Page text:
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Today’s top tech stories

The Guardian features a report on the LulzSec and Anonymous splinter group, AntiSec, which targets ‘government systems, police systems and evil corporations’ in a bid to expose what it calls high-level corruption. The hackers – affiliated to cyber-activist network Anonymous – have in recent months expanded their targets, becoming increasingly unpredictable in a quest to expose what they see as a conspiracy of high-level corruption. The group breaks into servers, exposing security vulnerabilities while mining data, often including passwords and credit card numbers, that it ultimately places onto the web for anyone to download. Since December 2011, AntiSec has embarked on a seemingly unstoppable rampage.

Google’s major privacy shake up has only been read by one in ten British Google users. The Telegraph reports the new system comes into force on Thursday and despite heavy promotion and controversy over its “invasive” terms, a survey has found few users have read the new policy. Google will pool personal data from more than 60 Google services into a single file for each of its hundreds of millions of users. The move has been criticised by privacy campaigners and was described as “troubling for a number of reasons” by a group of state Attorneys General last week, who accused Google of invading consumer privacy. The firm has meanwhile argued it is “making things simpler and we’re trying to be upfront about it”.

The BBC reports companies are now able to search and analyse up to two years of Twitter updates for market research purposes. Until today, only the previous 30 days of tweets were available for companies to search however in order to plan marketing campaigns, firms are now able to search tweets back to January 2010, target influential users or even try to predict certain events. UK-based Datasift is the first company to offer the archive. Its existing customers will be able to use access “historical” tweets from today, the company said. Regular users can access posts from the past seven days.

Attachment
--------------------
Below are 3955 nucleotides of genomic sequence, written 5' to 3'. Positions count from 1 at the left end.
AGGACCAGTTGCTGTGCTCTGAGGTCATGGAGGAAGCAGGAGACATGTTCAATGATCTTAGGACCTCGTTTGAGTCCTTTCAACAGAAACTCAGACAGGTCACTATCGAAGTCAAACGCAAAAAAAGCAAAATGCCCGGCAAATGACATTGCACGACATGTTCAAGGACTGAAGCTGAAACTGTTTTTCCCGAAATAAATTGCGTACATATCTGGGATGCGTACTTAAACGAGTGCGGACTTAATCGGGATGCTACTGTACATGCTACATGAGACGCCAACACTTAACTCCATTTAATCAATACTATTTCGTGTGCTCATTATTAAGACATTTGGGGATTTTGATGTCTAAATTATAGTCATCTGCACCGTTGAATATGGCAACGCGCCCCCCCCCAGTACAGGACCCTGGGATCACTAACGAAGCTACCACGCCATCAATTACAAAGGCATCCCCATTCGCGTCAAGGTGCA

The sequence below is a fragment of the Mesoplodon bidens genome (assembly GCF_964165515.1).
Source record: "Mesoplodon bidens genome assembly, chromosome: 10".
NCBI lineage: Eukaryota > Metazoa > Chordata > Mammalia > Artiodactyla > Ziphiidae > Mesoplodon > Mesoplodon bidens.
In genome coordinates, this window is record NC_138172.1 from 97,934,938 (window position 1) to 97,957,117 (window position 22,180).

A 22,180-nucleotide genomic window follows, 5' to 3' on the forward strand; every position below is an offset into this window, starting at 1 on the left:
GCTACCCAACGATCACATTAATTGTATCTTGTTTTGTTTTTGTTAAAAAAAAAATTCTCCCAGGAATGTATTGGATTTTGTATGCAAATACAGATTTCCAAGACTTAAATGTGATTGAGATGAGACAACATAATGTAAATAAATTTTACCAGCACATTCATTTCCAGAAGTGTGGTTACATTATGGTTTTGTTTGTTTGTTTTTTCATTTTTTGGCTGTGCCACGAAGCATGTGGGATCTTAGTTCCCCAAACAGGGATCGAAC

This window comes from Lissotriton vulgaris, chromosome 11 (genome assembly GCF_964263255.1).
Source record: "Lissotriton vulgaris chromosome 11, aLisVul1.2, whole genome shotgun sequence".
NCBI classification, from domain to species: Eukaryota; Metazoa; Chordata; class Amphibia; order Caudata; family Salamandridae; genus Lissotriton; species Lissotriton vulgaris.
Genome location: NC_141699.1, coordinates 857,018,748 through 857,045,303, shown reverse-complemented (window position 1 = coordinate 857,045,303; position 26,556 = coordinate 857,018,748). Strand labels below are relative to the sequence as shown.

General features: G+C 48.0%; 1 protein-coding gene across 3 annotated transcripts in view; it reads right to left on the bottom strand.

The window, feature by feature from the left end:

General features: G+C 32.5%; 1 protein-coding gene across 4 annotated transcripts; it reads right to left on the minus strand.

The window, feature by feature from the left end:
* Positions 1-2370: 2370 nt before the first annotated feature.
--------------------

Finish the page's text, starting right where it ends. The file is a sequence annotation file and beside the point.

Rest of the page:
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Today’s top tech news

28 NHS trusts and 23 universities in the UK have admitted to being attacked by ransomware within the last year, reports BBC.co.uk. According to a report, populated with information sourced using Freedom of Information (FOI) requests, just under 50 per... Read more

Today’s top tech news

Google is set to hinder the SEO of mobile sites using pop-ups and interstitial advertisements in a move to increase usability, reports TheVerge.com. The new changes will be implemented on January 10th 2017, with Google lowering the rankings of sites... Read more

Today’s top tech news

An initiative from the University of Cambridge has announced a further £75m of funding to invest in UK technology startups, reports TechCityNews.com. Cambridge Innovation Capital (CIC) is set to use the funds to further boost its current portfolio and invest... Read more

Today’s top tech news

The German Government is considering the introduction of facial recognition technology at major transportation hubs to identify terror suspects, reports RT.com. This follows recent terrorist attacks in Germany, with the aim of forewarning authorities should known terrorists be recognised through... Read more

Today’s top tech news

The number of students who chose to take computing A-levels increased by 16 per cent in 2016, while the number sitting ICT A-levels fell, reports ComputerWeekly.com. This year, 6,242 students sat computing A-levels, a rise of 859 from 2015, whereas... Read more